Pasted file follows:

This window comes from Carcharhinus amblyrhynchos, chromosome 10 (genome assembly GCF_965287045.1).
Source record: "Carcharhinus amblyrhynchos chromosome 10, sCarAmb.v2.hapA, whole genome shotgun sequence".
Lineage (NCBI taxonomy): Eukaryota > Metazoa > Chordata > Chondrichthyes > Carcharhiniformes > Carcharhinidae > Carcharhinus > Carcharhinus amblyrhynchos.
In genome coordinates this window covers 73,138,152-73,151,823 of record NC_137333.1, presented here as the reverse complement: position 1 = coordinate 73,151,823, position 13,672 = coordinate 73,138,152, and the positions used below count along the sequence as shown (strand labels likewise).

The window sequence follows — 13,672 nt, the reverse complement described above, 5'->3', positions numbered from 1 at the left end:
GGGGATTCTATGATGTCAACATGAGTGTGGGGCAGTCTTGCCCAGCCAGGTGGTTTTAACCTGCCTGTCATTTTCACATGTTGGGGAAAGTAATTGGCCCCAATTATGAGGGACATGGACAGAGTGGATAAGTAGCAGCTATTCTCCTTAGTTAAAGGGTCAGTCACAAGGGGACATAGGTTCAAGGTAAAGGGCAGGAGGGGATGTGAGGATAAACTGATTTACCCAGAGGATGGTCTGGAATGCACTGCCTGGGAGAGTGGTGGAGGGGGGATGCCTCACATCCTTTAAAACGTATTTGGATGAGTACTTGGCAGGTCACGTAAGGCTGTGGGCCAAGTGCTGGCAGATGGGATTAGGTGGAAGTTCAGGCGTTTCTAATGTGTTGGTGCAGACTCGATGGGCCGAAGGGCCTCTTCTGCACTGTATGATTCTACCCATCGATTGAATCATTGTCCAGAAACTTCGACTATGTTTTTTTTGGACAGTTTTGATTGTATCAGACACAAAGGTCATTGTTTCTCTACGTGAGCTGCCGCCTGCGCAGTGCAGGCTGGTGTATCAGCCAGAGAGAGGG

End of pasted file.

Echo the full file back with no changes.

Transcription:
This window comes from Carcharhinus amblyrhynchos, chromosome 10 (genome assembly GCF_965287045.1).
Source record: "Carcharhinus amblyrhynchos chromosome 10, sCarAmb.v2.hapA, whole genome shotgun sequence".
Lineage (NCBI taxonomy): Eukaryota > Metazoa > Chordata > Chondrichthyes > Carcharhiniformes > Carcharhinidae > Carcharhinus > Carcharhinus amblyrhynchos.
In genome coordinates this window covers 73,138,152-73,151,823 of record NC_137333.1, presented here as the reverse complement: position 1 = coordinate 73,151,823, position 13,672 = coordinate 73,138,152, and the positions used below count along the sequence as shown (strand labels likewise).

The window sequence follows — 13,672 nt, the reverse complement described above, 5'->3', positions numbered from 1 at the left end:
GGGGATTCTATGATGTCAACATGAGTGTGGGGCAGTCTTGCCCAGCCAGGTGGTTTTAACCTGCCTGTCATTTTCACATGTTGGGGAAAGTAATTGGCCCCAATTATGAGGGACATGGACAGAGTGGATAAGTAGCAGCTATTCTCCTTAGTTAAAGGGTCAGTCACAAGGGGACATAGGTTCAAGGTAAAGGGCAGGAGGGGATGTGAGGATAAACTGATTTACCCAGAGGATGGTCTGGAATGCACTGCCTGGGAGAGTGGTGGAGGGGGGATGCCTCACATCCTTTAAAACGTATTTGGATGAGTACTTGGCAGGTCACGTAAGGCTGTGGGCCAAGTGCTGGCAGATGGGATTAGGTGGAAGTTCAGGCGTTTCTAATGTGTTGGTGCAGACTCGATGGGCCGAAGGGCCTCTTCTGCACTGTATGATTCTACCCATCGATTGAATCATTGTCCAGAAACTTCGACTATGTTTTTTTTGGACAGTTTTGATTGTATCAGACACAAAGGTCATTGTTTCTCTACGTGAGCTGCCGCCTGCGCAGTGCAGGCTGGTGTATCAGCCAGAGAGAGGG